High-pressure biotopes comprise cold deep-sea environments, hydrothermal vents, and deep subsurface or deep-sea sediments. The latter are less studied, due to the technical difficulties to sample at great depths without contamination. Nevertheless, microbial sulfate reduction and methanogenesis have been found to be spatially distributed in deep deep-sea sediments (1), and sulfate reduction has been shown to be actually more efficient under high hydrostatic pressure (HHP) in some sediments (2). Sulfate-reducing bacteria obtained from the Japan Sea are characterized by an increased sulfide production under pressure (3,4). Unfortunately, investigations of microbial metabolic activity as a function of pressure are extremely scarce due to the experimental difficulty of such measurements at high hydrostatic pressure. We were able to measure the reduction of selenite Se(IV) by Shewanella oneidensis MR-1 as a function of pressure, to 150 MPa using two different high-pressure reactors that allow in situ X-ray spectroscopy measurements on a synchrotron source. A first series of measurements was carried out in a low-pressure Diamond Anvil Cell (DAC) of our own design (5) at ID22 beamline at ESRF (European Synchrotron Radiation Facility); a second one was performed in an autoclave (6) at the BM30B beamline at ESRF. Selenite reduction by strain MR-17 was monitored from ambient pressure to 150 MPa over 25 hours at 30 deg C by XANES spectroscopy (X-ray Analysis of Near Edge Structure). Spectra were recorded hourly in order to quantify the evolution of the oxidation state of selenium with time. Stationary-phase bacteria were inoculated at a high concentration into fresh growth medium containing 5 or 10 M of sodium selenite and 20 mM sodium lactate. Kinetic parameters of the Se (IV) reduction by Shewanella oneidensis strain MR-1 could be extracted from the data, as a function of pressure. They show 1) that the rate constant k of the reaction is decreased by a half at high pressure, and 2) that the yield of the reaction decreases linearly as a function of pressure. From the present study, we can infer the maximum pressure of the metabolism of Se by Shewanella oneidensis strain MR-1 at ca. 160 MPa. The present results indicate that even piezosensitive bacteria can harbor a significant amount of metabolic activity at pressure conditions that are relevant for subsurface geochemical cycles. Moreover, one can hypothetize the same implications in the cycles of more abundant elements, like Fe or Mn. 1 S. D'Hondt, et al., Science 306, 2216-2221 (2004). 2 J. Kallmeyer and A. Boetius, Appl Environ Microbiol 70, 1231-1233 (2004). 3 S. Bale, K. et al., Int J Syst Bacteriol 47, 515-521 (1997). 4 R. J. Parkes, et al. J Microbiol Methods 23, 235-249 (1995). 5 I. Daniel, et al. in prep (2007). 6 D. Testemale, et al. Rev Sci Instrum 76, 043905 (2005). 7 C. R. Myers and K. H. Nealson, J Bacteriol 172, 6232-6238 (1990).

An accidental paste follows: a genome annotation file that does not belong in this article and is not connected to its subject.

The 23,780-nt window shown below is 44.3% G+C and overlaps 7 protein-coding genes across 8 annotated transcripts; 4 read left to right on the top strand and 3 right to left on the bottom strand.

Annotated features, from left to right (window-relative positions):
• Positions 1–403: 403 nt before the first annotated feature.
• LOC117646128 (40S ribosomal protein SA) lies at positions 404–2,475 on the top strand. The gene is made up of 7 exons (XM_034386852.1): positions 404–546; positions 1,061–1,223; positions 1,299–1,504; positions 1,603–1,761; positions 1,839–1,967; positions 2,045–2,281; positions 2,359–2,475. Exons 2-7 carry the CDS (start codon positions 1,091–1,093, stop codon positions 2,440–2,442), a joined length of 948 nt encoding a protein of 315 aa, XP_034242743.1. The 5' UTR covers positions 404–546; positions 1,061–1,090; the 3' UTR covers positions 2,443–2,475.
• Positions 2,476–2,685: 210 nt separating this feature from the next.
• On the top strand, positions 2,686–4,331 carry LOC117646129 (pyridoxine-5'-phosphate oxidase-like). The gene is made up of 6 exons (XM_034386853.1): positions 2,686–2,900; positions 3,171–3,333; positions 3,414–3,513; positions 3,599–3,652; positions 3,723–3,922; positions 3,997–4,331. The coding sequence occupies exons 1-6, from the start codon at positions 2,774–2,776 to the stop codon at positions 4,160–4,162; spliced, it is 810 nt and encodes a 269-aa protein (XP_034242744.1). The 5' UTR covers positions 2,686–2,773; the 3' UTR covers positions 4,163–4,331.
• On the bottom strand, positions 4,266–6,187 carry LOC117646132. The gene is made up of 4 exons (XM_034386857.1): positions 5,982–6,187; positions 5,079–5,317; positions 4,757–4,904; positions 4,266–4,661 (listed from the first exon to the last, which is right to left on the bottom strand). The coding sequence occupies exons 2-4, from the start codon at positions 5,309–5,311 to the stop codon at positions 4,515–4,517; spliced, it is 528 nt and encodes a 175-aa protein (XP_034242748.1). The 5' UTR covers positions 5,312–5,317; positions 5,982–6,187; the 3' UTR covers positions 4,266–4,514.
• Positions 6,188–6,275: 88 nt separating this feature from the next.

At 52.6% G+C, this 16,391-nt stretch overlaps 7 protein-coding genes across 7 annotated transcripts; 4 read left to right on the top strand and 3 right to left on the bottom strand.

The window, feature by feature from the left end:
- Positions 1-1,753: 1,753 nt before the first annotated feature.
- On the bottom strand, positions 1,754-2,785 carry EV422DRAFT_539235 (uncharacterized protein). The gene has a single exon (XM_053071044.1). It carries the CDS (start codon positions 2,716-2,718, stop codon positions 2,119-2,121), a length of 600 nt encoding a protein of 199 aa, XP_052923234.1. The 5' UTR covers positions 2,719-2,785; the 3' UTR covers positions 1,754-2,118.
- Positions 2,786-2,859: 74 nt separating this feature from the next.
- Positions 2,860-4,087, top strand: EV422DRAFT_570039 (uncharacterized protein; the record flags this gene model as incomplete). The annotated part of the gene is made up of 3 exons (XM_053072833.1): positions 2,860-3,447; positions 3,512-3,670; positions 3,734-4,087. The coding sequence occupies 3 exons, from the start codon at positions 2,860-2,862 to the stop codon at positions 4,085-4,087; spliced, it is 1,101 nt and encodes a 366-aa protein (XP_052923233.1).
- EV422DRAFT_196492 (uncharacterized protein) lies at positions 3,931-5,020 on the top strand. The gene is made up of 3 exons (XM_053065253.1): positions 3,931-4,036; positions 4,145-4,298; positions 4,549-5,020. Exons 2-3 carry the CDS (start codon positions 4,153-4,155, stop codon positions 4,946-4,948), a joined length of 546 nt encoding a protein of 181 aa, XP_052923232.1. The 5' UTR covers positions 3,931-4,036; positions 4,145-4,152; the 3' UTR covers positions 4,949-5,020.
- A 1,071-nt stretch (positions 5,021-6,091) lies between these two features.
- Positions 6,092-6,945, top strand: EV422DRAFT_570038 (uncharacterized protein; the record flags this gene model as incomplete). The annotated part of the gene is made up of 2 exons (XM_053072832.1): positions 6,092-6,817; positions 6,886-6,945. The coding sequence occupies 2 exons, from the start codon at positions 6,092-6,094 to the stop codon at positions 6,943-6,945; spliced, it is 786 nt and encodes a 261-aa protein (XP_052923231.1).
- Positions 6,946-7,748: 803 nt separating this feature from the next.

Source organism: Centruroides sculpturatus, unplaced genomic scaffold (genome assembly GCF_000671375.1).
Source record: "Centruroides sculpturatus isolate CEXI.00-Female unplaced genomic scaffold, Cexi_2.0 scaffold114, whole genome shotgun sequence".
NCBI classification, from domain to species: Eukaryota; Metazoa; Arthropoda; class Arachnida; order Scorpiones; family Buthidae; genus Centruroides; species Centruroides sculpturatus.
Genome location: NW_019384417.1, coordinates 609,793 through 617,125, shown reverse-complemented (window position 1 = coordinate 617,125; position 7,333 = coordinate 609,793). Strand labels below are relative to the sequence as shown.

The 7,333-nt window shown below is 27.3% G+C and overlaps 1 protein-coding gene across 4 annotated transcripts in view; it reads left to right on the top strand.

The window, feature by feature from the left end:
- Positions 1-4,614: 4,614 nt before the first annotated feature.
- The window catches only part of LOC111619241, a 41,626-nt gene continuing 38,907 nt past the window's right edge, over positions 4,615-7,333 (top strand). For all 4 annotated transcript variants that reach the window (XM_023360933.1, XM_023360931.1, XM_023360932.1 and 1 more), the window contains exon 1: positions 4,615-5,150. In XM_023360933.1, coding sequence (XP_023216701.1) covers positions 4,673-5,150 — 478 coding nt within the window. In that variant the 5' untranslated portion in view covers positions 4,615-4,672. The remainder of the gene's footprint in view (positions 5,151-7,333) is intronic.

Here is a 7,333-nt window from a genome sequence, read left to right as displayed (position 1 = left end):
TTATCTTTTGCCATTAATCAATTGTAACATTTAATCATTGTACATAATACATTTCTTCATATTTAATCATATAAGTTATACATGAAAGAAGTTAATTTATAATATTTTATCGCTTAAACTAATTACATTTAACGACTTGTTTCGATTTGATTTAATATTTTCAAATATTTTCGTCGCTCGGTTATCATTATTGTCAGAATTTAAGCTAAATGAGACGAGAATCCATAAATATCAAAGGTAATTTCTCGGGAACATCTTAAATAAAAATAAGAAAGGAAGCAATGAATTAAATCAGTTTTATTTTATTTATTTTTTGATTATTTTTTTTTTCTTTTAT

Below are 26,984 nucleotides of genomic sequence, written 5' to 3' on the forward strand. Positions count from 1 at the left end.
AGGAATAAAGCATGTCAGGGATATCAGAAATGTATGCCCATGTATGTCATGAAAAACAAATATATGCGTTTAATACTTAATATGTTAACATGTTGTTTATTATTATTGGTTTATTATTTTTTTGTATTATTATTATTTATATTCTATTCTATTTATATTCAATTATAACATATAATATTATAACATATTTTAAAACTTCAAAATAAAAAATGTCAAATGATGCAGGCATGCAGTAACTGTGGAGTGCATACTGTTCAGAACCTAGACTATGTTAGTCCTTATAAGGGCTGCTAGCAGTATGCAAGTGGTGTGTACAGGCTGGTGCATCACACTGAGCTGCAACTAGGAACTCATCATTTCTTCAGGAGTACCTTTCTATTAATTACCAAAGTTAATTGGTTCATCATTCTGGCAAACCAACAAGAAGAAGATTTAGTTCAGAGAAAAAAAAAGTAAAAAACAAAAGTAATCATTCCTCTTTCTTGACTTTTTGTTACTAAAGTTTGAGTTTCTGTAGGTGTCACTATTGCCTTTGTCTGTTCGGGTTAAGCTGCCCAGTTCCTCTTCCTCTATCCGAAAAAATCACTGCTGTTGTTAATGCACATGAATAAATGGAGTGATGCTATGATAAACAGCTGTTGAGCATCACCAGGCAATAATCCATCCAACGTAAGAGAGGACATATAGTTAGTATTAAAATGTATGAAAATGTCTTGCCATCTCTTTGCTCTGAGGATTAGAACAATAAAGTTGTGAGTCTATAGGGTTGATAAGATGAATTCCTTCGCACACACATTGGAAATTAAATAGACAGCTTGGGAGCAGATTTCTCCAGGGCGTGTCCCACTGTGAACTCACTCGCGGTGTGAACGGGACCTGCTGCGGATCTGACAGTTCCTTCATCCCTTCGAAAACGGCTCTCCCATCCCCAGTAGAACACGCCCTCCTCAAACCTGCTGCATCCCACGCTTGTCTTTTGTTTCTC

AGU Fall Meeting Abstracts
- Pub Date:
- December 2007
- 0448 Geomicrobiology;
- 0456 Life in extreme environments